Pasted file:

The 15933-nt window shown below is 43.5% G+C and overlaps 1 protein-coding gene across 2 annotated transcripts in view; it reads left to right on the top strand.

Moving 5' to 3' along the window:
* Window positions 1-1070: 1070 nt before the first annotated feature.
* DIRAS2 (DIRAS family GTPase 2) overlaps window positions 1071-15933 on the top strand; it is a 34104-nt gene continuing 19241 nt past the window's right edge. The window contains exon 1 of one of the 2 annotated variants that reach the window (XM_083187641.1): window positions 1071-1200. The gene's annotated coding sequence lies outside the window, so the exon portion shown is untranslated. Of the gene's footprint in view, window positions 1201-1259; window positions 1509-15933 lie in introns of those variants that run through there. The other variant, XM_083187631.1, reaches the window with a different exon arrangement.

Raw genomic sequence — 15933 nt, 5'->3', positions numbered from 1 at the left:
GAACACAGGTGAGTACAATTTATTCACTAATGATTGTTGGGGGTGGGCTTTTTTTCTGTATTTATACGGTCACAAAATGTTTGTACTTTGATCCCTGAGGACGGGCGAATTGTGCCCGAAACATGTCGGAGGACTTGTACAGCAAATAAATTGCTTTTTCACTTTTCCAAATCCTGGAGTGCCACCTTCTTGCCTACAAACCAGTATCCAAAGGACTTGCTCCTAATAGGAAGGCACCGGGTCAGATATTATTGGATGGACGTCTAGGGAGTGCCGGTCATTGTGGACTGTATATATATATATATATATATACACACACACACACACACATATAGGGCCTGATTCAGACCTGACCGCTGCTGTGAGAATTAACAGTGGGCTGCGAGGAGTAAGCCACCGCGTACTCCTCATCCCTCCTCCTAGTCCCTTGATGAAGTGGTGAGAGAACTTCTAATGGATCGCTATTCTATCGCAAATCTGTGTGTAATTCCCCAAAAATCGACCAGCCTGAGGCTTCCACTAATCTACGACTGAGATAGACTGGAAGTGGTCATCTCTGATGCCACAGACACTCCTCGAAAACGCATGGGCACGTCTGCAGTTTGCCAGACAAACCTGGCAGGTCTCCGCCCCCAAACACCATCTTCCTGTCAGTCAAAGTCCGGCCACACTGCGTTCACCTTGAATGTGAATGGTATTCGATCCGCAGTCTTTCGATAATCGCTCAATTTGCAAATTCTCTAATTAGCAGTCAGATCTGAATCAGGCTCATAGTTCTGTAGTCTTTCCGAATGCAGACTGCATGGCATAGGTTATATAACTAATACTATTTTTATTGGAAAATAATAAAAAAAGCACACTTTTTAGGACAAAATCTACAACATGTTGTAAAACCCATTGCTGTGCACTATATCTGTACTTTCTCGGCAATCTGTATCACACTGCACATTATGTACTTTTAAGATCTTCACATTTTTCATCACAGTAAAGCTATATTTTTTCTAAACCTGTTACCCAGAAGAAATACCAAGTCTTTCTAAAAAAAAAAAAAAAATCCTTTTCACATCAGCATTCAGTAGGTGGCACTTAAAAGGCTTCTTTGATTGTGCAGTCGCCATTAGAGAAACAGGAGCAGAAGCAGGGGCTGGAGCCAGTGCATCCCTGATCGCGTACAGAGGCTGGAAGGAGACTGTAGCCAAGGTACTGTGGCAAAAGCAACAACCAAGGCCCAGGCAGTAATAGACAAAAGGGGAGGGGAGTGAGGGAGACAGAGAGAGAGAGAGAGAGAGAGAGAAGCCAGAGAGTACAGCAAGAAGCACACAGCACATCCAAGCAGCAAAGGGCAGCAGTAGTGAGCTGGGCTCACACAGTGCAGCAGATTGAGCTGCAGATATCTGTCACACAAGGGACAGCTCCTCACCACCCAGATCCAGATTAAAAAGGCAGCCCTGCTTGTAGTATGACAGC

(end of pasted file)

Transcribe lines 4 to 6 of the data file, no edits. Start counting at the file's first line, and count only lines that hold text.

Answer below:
* DIRAS2 (DIRAS family GTPase 2) overlaps window positions 1071-15933 on the top strand; it is a 34104-nt gene continuing 19241 nt past the window's right edge. The window contains exon 1 of one of the 2 annotated variants that reach the window (XM_083187641.1): window positions 1071-1200. The gene's annotated coding sequence lies outside the window, so the exon portion shown is untranslated. Of the gene's footprint in view, window positions 1201-1259; window positions 1509-15933 lie in introns of those variants that run through there. The other variant, XM_083187631.1, reaches the window with a different exon arrangement.

Raw genomic sequence — 15933 nt, 5'->3', positions numbered from 1 at the left:
GAACACAGGTGAGTACAATTTATTCACTAATGATTGTTGGGGGTGGGCTTTTTTTCTGTATTTATACGGTCACAAAATGTTTGTACTTTGATCCCTGAGGACGGGCGAATTGTGCCCGAAACATGTCGGAGGACTTGTACAGCAAATAAATTGCTTTTTCACTTTTCCAAATCCTGGAGTGCCACCTTCTTGCCTACAAACCAGTATCCAAAGGACTTGCTCCTAATAGGAAGGCACCGGGTCAGATATTATTGGATGGACGTCTAGGGAGTGCCGGTCATTGTGGACTGTATATATATATATATATATATACACACACACACACACACATATAGGGCCTGATTCAGACCTGACCGCTGCTGTGAGAATTAACAGTGGGCTGCGAGGAGTAAGCCACCGCGTACTCCTCATCCCTCCTCCTAGTCCCTTGATGAAGTGGTGAGAGAACTTCTAATGGATCGCTATTCTATCGCAAATCTGTGTGTAATTCCCCAAAAATCGACCAGCCTGAGGCTTCCACTAATCTACGACTGAGATAGACTGGAAGTGGTCATCTCTGATGCCACAGACACTCCTCGAAAACGCATGGGCACGTCTGCAGTTTGCCAGACAAACCTGGCAGGTCTCCGCCCCCAAACACCATCTTCCTGTCAGTCAAAGTCCGGCCACACTGCGTTCACCTTGAATGTGAATGGTATTCGATCCGCAGTCTTTCGATAATCGCTCAATTTGCAAATTCTCTAATTAGCAGTCAGATCTGAATCAGGCTCATAGTTCTGTAGTCTTTCCGAATGCAGACTGCATGGCATAGGTTATATAACTAATACTATTTTTATTGGAAAATAATAAAAAAAGCACACTTTTTAGGACAAAATCTACAACATGTTGTAAAACCCATTGCTGTGCACTATATCTGTACTTTCTCGGCAATCTGTATCACACTGCACATTATGTACTTTTAAGATCTTCACATTTTTCATCACAGTAAAGCTATATTTTTTCTAAACCTGTTACCCAGAAGAAATACCAAGTCTTTCTAAAAAAAAAAAAAAAATCCTTTTCACATCAGCATTCAGTAGGTGGCACTTAAAAGGCTTCTTTGATTGTGCAGTCGCCATTAGAGAAACAGGAGCAGAAGCAGGGGCTGGAGCCAGTGCATCCCTGATCGCGTACAGAGGCTGGAAGGAGACTGTAGCCAAGGTACTGTGGCAAAAGCAACAACCAAGGCCCAGGCAGTAATAGACAAAAGGGGAGGGGAGTGAGGGAGACAGAGAGAGAGAGAGAGAGAGAGAGAAGCCAGAGAGTACAGCAAGAAGCACACAGCACATCCAAGCAGCAAAGGGCAGCAGTAGTGAGCTGGGCTCACACAGTGCAGCAGATTGAGCTGCAGATATCTGTCACACAAGGGACAGCTCCTCACCACCCAGATCCAGATTAAAAAGGCAGCCCTGCTTGTAGTATGACAGC